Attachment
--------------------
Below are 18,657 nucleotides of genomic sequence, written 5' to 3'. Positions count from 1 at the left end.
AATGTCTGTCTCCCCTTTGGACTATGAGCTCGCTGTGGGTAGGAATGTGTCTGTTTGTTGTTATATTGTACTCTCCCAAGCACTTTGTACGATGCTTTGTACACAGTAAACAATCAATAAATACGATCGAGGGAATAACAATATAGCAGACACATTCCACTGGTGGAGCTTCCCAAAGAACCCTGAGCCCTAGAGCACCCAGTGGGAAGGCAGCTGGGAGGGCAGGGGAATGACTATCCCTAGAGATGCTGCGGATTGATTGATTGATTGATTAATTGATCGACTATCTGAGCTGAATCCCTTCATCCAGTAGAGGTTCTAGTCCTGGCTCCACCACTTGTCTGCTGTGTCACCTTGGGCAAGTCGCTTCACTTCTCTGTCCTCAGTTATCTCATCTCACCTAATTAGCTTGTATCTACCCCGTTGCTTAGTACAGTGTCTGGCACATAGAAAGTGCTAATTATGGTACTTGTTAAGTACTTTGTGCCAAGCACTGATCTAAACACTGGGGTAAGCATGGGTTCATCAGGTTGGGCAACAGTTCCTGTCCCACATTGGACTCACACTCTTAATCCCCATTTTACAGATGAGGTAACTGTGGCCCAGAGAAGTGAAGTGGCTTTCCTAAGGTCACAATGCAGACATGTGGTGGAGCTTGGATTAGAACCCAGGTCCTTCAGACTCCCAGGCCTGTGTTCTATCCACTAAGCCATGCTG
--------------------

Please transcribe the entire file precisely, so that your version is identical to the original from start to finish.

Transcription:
Below are 18,657 nucleotides of genomic sequence, written 5' to 3'. Positions count from 1 at the left end.
AATGTCTGTCTCCCCTTTGGACTATGAGCTCGCTGTGGGTAGGAATGTGTCTGTTTGTTGTTATATTGTACTCTCCCAAGCACTTTGTACGATGCTTTGTACACAGTAAACAATCAATAAATACGATCGAGGGAATAACAATATAGCAGACACATTCCACTGGTGGAGCTTCCCAAAGAACCCTGAGCCCTAGAGCACCCAGTGGGAAGGCAGCTGGGAGGGCAGGGGAATGACTATCCCTAGAGATGCTGCGGATTGATTGATTGATTGATTAATTGATCGACTATCTGAGCTGAATCCCTTCATCCAGTAGAGGTTCTAGTCCTGGCTCCACCACTTGTCTGCTGTGTCACCTTGGGCAAGTCGCTTCACTTCTCTGTCCTCAGTTATCTCATCTCACCTAATTAGCTTGTATCTACCCCGTTGCTTAGTACAGTGTCTGGCACATAGAAAGTGCTAATTATGGTACTTGTTAAGTACTTTGTGCCAAGCACTGATCTAAACACTGGGGTAAGCATGGGTTCATCAGGTTGGGCAACAGTTCCTGTCCCACATTGGACTCACACTCTTAATCCCCATTTTACAGATGAGGTAACTGTGGCCCAGAGAAGTGAAGTGGCTTTCCTAAGGTCACAATGCAGACATGTGGTGGAGCTTGGATTAGAACCCAGGTCCTTCAGACTCCCAGGCCTGTGTTCTATCCACTAAGCCATGCTG